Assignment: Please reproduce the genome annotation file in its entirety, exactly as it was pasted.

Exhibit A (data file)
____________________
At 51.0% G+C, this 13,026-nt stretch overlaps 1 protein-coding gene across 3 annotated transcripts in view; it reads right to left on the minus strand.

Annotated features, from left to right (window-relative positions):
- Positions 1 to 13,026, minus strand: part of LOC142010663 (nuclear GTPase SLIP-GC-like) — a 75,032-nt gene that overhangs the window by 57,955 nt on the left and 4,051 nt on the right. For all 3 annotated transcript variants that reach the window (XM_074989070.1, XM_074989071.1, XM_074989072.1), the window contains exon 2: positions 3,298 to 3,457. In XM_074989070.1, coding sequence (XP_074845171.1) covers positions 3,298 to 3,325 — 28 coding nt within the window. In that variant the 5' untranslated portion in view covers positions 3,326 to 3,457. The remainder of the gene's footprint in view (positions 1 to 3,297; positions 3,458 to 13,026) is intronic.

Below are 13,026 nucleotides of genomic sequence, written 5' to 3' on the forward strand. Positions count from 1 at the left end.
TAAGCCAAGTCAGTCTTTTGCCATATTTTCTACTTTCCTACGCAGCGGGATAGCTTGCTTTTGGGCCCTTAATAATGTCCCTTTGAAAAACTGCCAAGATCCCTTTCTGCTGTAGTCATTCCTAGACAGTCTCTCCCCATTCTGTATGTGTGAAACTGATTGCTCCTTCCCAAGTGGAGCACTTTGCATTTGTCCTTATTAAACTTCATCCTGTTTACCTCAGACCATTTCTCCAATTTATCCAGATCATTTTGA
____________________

At 51.0% G+C, this 13,026-nt stretch overlaps 1 protein-coding gene across 3 annotated transcripts in view; it reads right to left on the minus strand.

Annotated features, from left to right (window-relative positions):
- Positions 1 to 13,026, minus strand: part of LOC142010663 (nuclear GTPase SLIP-GC-like) — a 75,032-nt gene that overhangs the window by 57,955 nt on the left and 4,051 nt on the right. For all 3 annotated transcript variants that reach the window (XM_074989070.1, XM_074989071.1, XM_074989072.1), the window contains exon 2: positions 3,298 to 3,457. In XM_074989070.1, coding sequence (XP_074845171.1) covers positions 3,298 to 3,325 — 28 coding nt within the window. In that variant the 5' untranslated portion in view covers positions 3,326 to 3,457. The remainder of the gene's footprint in view (positions 1 to 3,297; positions 3,458 to 13,026) is intronic.

Below are 13,026 nucleotides of genomic sequence, written 5' to 3' on the forward strand. Positions count from 1 at the left end.
TAAGCCAAGTCAGTCTTTTGCCATATTTTCTACTTTCCTACGCAGCGGGATAGCTTGCTTTTGGGCCCTTAATAATGTCCCTTTGAAAAACTGCCAAGATCCCTTTCTGCTGTAGTCATTCCTAGACAGTCTCTCCCCATTCTGTATGTGTGAAACTGATTGCTCCTTCCCAAGTGGAGCACTTTGCATTTGTCCTTATTAAACTTCATCCTGTTTACCTCAGACCATTTCTCCAATTTATCCAGATCATTTTGA